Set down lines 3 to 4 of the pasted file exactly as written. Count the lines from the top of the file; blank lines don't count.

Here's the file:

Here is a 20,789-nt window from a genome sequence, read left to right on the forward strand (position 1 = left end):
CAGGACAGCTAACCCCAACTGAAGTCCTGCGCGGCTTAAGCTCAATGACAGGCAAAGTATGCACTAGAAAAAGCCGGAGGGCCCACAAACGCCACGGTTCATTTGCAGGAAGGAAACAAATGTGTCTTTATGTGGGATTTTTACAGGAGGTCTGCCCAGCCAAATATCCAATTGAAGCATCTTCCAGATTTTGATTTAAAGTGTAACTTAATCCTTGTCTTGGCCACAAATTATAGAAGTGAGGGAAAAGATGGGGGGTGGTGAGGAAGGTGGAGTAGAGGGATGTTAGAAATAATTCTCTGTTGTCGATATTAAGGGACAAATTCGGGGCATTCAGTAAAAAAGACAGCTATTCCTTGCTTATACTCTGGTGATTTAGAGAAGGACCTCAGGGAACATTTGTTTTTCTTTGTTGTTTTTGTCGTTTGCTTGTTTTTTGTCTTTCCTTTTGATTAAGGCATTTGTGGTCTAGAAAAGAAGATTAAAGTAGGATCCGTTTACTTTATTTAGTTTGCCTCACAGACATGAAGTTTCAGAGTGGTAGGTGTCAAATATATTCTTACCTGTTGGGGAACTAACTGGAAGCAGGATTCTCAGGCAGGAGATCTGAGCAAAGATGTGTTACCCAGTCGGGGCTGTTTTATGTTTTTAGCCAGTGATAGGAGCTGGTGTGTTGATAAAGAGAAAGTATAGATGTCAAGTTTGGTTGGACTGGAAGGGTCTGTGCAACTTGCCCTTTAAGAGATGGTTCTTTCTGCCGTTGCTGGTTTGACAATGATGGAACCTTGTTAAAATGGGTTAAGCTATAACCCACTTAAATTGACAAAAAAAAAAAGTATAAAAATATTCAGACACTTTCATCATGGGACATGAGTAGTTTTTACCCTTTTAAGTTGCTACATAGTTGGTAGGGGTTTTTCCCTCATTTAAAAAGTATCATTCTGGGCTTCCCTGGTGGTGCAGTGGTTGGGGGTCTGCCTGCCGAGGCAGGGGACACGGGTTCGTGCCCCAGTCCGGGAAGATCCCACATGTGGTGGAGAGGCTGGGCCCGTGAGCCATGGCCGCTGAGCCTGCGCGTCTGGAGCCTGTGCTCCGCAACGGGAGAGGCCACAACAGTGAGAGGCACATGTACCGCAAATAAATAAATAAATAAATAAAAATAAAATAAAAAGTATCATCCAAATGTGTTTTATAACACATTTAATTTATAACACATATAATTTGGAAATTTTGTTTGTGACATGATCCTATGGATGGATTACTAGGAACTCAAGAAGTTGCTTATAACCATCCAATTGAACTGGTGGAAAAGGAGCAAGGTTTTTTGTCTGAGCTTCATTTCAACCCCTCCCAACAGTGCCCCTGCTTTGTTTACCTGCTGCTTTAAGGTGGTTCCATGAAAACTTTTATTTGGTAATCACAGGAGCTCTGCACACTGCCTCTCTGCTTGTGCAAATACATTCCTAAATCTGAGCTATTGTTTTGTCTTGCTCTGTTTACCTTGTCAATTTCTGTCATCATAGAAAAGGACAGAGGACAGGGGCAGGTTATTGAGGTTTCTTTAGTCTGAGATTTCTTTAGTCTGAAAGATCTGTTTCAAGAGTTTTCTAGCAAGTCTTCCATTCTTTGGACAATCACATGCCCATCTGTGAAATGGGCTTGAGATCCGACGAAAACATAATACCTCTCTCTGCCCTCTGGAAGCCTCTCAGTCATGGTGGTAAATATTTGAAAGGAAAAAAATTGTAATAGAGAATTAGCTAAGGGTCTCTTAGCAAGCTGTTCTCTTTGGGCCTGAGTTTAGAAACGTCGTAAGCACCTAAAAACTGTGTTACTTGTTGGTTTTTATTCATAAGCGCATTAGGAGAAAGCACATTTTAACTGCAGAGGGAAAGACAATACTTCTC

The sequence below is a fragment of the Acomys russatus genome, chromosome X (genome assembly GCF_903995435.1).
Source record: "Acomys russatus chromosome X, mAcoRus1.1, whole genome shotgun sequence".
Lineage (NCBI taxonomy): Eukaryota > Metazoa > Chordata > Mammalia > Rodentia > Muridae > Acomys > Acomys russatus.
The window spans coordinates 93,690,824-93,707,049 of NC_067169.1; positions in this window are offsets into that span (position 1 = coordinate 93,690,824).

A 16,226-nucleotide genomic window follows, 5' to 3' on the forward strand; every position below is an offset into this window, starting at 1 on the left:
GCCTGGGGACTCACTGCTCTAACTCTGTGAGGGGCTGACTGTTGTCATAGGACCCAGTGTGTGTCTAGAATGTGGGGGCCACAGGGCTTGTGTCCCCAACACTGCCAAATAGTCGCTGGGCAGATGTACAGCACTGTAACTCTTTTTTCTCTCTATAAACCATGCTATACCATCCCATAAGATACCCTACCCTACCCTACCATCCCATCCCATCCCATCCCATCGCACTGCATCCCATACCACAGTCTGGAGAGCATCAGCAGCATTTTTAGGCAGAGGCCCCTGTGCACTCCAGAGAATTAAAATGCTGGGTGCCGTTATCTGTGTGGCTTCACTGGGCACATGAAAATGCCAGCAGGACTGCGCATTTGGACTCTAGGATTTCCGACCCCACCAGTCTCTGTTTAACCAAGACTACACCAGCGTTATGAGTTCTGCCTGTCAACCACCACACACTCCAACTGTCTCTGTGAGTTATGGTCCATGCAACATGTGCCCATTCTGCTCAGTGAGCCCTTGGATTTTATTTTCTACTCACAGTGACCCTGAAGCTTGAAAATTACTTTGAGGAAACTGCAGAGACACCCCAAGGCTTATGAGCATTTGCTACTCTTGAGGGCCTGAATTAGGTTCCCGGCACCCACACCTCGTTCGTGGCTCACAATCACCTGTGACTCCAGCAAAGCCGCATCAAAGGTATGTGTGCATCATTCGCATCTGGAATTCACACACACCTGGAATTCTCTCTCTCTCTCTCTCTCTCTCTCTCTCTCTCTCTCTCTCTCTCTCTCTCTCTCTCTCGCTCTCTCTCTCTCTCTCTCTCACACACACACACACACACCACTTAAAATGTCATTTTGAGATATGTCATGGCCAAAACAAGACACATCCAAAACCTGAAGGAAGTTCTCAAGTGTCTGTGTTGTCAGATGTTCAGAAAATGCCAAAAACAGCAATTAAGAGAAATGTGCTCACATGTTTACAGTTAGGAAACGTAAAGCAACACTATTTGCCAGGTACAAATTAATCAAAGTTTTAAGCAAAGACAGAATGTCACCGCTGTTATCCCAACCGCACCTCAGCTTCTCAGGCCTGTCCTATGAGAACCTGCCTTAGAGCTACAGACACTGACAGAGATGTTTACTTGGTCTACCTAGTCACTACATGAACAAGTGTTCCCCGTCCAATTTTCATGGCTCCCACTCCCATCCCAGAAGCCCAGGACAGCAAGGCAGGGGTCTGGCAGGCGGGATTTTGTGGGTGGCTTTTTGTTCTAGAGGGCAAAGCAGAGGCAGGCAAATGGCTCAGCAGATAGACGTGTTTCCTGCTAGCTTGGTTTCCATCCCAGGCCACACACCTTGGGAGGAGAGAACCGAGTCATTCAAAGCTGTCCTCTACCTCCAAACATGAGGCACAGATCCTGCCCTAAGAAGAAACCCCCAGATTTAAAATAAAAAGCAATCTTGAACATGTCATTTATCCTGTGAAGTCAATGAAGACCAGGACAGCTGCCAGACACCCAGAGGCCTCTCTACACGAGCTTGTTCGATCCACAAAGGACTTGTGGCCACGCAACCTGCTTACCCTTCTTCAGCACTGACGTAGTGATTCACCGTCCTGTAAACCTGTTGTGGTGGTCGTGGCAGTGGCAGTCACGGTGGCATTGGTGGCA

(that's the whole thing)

The sequence below is a fragment of the Acomys russatus genome, chromosome X (genome assembly GCF_903995435.1).
Source record: "Acomys russatus chromosome X, mAcoRus1.1, whole genome shotgun sequence".